The most critical and dangerous event in the Nuclear Era: the Cuban missile crisis, 1962.
How to reconcile new information coming out of the Soviet Union, Cuba, and the inner sanctums of the U S. Government? How to locate the thousands of classified documents spread across the globe, many never before released, in order to piece together a comprehensive and balanced record of the crisis?
The National Security Archive is a non-profit research institute and library based in Washington, D.C. The Archive has for several years been diligently locating, obtaining declassification of, organizing, and indexing government documents on the Cuban missile crisis as part of its commitment to capture the documentary record of the critical events, issues, and decisions of the Nuclear Age, along with other contemporary defense, intelligence, and foreign-policy subjects.
Through comprehensive research at the John F Kennedy Library and dozens of other archival facilities, sophisticated use of the Freedom of Information Act, cultivation of an extensive network of government, media, and academic contacts, and computer-based cataloging, the Archive has developed an unmatchable collection of primary materials--comprehensive in scope, pioneering in organization, startling in content.
Now through a cooperative publishing program with Chadwyck-Healey, this resource, becomes available in fully-indexed form to researchers everywhere.
The Cuban Missile Crisis, 1962reproduces on microfiche over 15,000 pages of rarely-seen documents from the highest levels of government. In many cases, these materials have been gathered by the National Security Archive through its own--or other researchers'--Freedom of Information Act requests.
The collection presents a uniquely integrated, comprehensive history of the crisis, covering the aftermath of the Bay of Pigs; the U.S. secret war against Castro; the first intelligence reports which pointed to the deployment of Soviet missiles in Cuba; the intense crisis management and decision-making process in Washington; the military's enforcement of a naval blockade of Cuba and its preparations for a massive invasion; and the agreements reached by John Kennedy and Nikita Khrushchev that pulled their nations back from the brink of war.
It would take an individual researcher years of work, along with an overwhelming financial commitment, to accumulate the resources offered in this collection. Here is a one-stop retrieval for information on events, issues, and players.
The core of the collection is comprised of documents from the Department of State, the White House, and the main decision-making body during the crisis: the National Security Council's "Executive Committee" known as the "ExComm." Important additional material comes from:
Central Intelligence Agency
Department of Defense
Joint Chiefs of Staff
Federal Bureau of Investigation
U.S. Marine Corps, Army, Navy, and Air Force
Papers of U.S. Officials
Defense Intelligence Agency
Organization of American States
In-depth, document-level indexing gives users an ease and precision of access that is rare for any published manuscript collection, government or non-government. Important transactions within each document are indexed individually. Prepared by the Archive staff, the hard-bound index to names and subjects--designed by indexing specialist David Bearman--is a major historical contribution in itself.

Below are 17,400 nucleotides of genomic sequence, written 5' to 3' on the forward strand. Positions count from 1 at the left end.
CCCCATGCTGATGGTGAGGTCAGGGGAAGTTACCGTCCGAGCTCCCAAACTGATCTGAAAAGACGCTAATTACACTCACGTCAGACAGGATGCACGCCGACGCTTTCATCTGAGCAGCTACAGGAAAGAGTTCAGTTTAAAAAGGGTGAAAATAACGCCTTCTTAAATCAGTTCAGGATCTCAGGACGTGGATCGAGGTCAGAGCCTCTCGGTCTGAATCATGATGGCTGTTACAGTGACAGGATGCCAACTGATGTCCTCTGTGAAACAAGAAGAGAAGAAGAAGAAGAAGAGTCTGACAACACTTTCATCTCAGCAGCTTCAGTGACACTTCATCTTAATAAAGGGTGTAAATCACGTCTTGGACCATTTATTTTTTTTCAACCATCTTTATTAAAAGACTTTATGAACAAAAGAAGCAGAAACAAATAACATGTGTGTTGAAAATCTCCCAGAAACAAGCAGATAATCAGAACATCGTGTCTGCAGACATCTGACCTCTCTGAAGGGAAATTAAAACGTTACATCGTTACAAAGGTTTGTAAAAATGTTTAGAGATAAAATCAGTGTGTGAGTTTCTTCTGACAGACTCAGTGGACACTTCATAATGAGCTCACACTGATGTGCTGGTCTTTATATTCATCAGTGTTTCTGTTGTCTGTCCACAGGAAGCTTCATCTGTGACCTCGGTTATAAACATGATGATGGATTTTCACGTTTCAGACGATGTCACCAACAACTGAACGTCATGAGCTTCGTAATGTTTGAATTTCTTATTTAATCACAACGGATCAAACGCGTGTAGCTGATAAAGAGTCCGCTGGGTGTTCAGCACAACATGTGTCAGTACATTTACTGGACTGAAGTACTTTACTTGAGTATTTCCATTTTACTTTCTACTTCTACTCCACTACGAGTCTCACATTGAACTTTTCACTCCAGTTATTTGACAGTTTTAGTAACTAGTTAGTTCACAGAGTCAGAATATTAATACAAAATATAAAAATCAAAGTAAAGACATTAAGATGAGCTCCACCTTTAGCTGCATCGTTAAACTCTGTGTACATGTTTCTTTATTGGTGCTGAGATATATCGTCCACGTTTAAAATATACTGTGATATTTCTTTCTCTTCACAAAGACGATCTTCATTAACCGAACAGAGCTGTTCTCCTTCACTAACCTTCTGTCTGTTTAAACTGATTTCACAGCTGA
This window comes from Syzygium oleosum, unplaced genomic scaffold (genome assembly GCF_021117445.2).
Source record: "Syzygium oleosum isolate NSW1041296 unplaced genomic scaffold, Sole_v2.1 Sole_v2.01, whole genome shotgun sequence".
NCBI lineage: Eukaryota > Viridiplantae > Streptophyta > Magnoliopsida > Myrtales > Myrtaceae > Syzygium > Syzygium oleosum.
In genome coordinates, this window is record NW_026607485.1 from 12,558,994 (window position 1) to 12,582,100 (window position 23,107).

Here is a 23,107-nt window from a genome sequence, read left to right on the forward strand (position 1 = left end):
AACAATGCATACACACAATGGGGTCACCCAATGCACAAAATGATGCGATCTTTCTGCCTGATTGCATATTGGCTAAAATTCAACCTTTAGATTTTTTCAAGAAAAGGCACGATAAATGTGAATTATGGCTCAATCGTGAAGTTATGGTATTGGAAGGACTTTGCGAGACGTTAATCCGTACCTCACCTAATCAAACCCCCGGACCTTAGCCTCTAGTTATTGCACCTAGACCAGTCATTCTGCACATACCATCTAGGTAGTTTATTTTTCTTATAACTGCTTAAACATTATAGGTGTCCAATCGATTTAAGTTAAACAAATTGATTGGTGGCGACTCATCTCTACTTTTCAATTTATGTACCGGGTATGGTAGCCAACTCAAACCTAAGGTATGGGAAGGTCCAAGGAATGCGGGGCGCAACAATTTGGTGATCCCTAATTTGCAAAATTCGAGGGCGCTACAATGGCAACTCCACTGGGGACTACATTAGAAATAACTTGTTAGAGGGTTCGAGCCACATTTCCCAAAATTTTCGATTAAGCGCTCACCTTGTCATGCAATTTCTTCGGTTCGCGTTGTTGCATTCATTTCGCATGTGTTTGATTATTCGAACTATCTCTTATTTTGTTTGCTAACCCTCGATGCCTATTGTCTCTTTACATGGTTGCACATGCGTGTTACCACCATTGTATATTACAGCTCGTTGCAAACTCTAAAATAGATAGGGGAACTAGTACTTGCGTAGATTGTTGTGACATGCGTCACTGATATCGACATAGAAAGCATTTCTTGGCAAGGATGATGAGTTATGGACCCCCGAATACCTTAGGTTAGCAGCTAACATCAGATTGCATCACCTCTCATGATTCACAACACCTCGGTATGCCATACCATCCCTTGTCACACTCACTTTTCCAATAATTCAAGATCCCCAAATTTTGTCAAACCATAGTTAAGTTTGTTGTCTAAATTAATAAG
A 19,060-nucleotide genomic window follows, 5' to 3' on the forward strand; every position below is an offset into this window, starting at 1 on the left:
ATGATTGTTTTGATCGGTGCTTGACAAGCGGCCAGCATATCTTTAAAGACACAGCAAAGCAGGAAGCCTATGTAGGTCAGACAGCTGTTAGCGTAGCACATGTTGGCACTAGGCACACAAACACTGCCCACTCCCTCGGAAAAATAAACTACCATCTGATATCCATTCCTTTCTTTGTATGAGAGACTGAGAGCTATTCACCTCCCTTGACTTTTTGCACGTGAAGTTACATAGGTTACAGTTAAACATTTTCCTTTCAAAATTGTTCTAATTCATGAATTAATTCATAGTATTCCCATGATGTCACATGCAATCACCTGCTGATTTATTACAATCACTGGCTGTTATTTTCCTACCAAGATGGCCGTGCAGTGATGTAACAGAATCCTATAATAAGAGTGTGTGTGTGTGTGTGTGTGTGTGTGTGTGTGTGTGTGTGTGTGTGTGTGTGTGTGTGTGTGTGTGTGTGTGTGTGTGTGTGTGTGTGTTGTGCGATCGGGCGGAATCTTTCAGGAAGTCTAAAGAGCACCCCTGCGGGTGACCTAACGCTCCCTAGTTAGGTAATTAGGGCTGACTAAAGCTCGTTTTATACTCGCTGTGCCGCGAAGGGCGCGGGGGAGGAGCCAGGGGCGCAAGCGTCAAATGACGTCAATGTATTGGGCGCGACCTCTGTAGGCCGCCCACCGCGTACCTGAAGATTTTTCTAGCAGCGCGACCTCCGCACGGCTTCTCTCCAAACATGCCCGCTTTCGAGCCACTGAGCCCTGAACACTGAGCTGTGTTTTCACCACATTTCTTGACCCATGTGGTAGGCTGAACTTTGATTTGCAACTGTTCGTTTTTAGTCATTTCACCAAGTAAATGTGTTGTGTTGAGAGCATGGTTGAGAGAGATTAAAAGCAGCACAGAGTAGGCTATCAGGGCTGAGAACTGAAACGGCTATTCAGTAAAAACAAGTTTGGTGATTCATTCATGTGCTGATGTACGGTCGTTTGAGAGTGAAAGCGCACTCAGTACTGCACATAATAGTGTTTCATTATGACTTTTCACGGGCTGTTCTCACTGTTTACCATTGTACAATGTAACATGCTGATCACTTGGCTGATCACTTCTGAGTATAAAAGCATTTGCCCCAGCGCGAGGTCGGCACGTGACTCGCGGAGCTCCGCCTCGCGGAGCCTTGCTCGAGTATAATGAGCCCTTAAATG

Also provided are:
Glossaries of key individuals and organizations
Chronological document bibliography
Bibliography of relevant secondary sources
Through its documentary breakthroughs and unparalleled access tools, the Cuban Missile Crisis, 1962 allows scholar and student alike to gain remarkable new insights into the premier case study in political decision-making and crisis management.
With its documentary richness and balance of perspectives,the collection opens important research vistas:
This is a sampling of the more than 3500 documents included in The Cuban Missile Crisis, 1962:
Materials were identified, obtained, assembled, and indexed by the National Security Archive, a non-profit research institute and library located in Washington, D.C.
Documents are arranged in a general chronological order. Each document bears a unique accession number, to which all indexing is keyed.
Volume II contains an events chronology, glossaries of names and organizations, a chronological document bibliography, and a bibliography of secondary sources.
The Editorial Board of The Cuban Missile Crisis, 1962 reflects the collaborative effort of those who were engaged in the decision-making sessions of the Executive Committee of the National Security Council (ExComm) with preeminent scholars of the crisis.
National Security Archive Project Editors
Praise for The Cuban Missile Crisis, 1962
"A magnificent achievement. . . The National Security Archive has the essential empirical grounding necessary for the further
study of the crisis. It is inconceivable that any serious student of the crisis, the nuclear age, the Kennedy Administration, or
US.-Soviet relations in the post-war era would begin a study without the benefit of the Archive's work in the Cuban missile crisis."
Co-author, "On the Brink: Americans and Soviets
Reexamine the Cuban Missile Crisis"
Return to National Security Archive Microfiche Sets.